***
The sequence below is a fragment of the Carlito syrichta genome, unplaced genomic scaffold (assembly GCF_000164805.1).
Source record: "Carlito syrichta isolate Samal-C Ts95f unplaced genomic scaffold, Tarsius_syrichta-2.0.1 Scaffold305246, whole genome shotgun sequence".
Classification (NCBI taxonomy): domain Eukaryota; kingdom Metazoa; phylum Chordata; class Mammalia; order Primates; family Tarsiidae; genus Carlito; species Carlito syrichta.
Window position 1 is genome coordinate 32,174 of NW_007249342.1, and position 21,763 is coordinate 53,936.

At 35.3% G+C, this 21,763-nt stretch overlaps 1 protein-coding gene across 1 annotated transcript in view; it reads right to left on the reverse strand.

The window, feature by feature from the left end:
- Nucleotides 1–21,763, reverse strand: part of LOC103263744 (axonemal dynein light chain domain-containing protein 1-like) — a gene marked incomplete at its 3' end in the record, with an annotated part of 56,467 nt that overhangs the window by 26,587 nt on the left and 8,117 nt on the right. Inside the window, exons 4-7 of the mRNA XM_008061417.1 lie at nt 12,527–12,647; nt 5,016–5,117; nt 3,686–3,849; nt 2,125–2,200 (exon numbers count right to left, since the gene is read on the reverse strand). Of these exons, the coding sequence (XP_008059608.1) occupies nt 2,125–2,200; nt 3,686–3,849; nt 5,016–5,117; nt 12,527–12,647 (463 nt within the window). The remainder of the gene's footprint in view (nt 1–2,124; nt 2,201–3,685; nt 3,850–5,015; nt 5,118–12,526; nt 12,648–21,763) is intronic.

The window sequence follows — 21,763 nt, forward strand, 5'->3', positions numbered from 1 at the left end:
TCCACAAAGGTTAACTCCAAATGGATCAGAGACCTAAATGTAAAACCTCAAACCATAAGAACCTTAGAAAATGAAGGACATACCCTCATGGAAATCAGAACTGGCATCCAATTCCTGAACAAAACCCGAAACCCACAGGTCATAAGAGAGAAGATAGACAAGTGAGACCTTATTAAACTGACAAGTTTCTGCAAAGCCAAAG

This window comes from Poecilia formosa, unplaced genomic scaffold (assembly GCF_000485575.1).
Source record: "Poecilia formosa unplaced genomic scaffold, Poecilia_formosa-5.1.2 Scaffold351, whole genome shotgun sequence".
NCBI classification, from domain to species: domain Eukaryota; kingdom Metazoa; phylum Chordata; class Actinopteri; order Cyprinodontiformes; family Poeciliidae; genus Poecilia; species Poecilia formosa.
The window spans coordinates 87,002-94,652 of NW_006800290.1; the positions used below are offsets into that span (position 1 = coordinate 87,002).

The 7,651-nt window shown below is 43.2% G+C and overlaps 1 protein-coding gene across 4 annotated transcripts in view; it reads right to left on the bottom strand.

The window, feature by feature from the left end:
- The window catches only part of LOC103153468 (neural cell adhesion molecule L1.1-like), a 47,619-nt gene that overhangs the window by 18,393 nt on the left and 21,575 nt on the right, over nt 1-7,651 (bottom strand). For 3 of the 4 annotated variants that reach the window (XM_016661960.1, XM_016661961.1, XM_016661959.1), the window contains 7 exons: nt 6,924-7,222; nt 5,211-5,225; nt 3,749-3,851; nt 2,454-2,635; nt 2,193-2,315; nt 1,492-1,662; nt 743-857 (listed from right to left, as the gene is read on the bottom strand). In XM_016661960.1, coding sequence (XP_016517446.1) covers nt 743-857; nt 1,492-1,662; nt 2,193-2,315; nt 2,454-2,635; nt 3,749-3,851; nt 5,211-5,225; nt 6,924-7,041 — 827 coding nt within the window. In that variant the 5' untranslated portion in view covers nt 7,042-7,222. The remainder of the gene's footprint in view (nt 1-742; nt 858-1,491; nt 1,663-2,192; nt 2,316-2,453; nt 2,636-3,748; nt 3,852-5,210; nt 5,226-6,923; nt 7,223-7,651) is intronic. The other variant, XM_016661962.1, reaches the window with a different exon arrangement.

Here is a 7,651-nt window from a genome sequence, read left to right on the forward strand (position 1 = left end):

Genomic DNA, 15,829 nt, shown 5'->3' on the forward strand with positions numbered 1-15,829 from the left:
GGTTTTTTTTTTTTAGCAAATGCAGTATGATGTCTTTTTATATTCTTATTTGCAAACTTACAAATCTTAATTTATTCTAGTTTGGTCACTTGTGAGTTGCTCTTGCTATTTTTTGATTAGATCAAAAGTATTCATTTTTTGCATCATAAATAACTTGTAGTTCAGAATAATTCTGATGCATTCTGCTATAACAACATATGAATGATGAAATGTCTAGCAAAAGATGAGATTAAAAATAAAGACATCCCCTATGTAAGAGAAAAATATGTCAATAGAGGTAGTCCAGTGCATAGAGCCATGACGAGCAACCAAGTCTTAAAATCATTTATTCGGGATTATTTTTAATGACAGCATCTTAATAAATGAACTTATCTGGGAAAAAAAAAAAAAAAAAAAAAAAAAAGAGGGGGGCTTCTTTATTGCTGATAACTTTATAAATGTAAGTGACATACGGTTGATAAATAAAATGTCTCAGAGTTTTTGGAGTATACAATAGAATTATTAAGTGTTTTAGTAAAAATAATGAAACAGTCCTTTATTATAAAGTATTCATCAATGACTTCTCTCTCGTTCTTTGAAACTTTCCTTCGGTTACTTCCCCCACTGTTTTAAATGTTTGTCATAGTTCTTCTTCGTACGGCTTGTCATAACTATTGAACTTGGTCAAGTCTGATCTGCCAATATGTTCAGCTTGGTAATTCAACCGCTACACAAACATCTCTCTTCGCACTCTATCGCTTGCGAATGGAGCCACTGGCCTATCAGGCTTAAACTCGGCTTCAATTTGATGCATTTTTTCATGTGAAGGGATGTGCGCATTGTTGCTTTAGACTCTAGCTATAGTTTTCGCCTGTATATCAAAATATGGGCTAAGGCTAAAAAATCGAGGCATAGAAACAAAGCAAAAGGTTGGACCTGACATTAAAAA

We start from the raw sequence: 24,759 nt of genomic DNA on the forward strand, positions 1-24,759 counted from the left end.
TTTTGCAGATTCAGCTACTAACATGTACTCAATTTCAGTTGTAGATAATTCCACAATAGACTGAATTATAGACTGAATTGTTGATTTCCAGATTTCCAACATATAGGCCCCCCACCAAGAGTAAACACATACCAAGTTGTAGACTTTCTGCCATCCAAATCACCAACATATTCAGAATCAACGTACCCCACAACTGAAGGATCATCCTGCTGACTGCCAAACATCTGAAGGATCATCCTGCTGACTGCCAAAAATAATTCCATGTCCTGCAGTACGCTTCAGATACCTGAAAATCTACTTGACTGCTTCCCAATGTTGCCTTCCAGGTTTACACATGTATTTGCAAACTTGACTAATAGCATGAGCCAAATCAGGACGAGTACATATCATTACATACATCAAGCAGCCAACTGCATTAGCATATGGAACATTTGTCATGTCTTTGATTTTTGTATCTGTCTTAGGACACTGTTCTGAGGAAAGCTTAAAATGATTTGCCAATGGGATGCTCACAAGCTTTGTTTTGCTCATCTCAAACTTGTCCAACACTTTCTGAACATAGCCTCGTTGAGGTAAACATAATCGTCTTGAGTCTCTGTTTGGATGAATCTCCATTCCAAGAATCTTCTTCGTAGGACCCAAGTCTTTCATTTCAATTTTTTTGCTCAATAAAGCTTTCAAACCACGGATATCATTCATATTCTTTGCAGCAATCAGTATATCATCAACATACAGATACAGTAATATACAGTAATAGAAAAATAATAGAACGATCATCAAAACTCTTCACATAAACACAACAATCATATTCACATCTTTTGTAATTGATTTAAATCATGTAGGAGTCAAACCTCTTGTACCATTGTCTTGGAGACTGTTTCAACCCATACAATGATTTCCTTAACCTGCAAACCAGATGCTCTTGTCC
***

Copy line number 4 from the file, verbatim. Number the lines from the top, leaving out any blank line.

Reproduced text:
Window position 1 is genome coordinate 32,174 of NW_007249342.1, and position 21,763 is coordinate 53,936.